The law of transparency

Recently an attempt was made to blow up local trains in Germany. This reignited the discussion about how such threats could be foreseen and averted. In the course of these discussions, the subject of encryption came into the cross-hairs: after all, encryption makes it possible for terrorists to communicate with each other and to protect those communications from prying eyes.

However, not everyone who uses encryption is a terrorist. For your average user (home or business, take your pick), encryption is a method to ensure security, whether it’s when transmitting confidential data over the Internet, or simply to ensure that data on a laptop will remain secure if the machine is stolen. Encryption isn’t automatically evil – on the contrary, if someone uses encryption, it shows that s/he is both responsible and conscious of security issues.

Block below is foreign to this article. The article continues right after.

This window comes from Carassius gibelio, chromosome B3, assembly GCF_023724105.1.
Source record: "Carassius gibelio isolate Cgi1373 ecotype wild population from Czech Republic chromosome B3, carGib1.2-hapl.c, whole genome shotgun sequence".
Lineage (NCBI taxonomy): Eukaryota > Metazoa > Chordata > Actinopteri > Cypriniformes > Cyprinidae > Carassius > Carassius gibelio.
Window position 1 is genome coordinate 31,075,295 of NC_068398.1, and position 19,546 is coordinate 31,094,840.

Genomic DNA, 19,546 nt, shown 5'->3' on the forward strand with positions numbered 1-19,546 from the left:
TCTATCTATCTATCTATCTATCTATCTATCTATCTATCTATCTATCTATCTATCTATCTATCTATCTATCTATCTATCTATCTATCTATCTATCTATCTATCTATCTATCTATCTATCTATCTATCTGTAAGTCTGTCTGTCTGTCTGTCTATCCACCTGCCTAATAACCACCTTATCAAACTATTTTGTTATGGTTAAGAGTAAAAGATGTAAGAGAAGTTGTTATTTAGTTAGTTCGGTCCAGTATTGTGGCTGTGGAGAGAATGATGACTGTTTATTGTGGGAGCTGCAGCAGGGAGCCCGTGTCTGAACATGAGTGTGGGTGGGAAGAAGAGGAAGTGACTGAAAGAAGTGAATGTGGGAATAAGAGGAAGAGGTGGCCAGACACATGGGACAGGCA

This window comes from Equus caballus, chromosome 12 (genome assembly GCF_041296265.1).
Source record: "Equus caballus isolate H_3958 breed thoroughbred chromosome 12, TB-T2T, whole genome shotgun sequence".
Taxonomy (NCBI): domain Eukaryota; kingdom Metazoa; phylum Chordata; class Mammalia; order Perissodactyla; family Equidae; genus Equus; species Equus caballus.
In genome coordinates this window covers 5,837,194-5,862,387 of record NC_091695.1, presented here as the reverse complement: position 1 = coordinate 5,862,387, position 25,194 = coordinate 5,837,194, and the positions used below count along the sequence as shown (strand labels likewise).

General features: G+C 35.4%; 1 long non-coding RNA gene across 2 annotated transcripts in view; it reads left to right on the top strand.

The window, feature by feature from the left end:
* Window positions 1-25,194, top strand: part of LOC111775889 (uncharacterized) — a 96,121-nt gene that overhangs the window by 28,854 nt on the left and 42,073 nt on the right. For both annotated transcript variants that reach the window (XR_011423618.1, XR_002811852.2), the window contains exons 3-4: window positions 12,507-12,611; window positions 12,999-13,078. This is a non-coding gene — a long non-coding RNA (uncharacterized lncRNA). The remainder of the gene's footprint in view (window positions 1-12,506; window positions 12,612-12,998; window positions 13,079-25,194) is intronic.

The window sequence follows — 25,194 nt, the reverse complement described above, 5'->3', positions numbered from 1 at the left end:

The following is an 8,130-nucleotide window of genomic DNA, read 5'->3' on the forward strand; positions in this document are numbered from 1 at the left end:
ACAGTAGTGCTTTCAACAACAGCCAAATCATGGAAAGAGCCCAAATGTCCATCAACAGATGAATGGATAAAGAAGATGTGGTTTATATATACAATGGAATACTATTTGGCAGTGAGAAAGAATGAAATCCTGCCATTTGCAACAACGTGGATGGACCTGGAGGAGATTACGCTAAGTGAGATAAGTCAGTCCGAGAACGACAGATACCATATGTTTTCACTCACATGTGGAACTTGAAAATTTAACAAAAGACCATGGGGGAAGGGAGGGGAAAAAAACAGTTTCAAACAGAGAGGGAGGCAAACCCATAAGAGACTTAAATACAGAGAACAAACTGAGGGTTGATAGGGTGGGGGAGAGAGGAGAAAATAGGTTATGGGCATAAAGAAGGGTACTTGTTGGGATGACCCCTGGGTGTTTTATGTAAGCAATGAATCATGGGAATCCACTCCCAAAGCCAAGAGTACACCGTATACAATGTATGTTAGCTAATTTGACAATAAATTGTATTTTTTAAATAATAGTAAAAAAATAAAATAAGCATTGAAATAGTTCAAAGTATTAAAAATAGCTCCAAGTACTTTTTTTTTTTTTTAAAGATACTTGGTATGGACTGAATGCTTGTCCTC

Some German politicians are calling for encryption to be made illegal; or for it to be legal only if the state is provided with the key used. Such a stance clearly shows how far legislation can be from reality. After all, it’s illegal to blow up trains – but that doesn’t stop terrorists from doing this. Restricting the use of encryption in the name of anti-terrorism is a red herring; it won’t stop terrorists, and it will seriously inconvenience home and business users who are taking responsibility for their data security into their own hands.

If it were to be suggested that people shouldn’t lock their front doors on the grounds of security, the media outcry would be huge. However, many politicians, as well as the population at large, seem to be stretching the idea of data security beyond all reasonable limits. This is muddying the waters, and gives rise to the fear that restrictions on encryption may soon find their way onto the statute books.

The law of transparency

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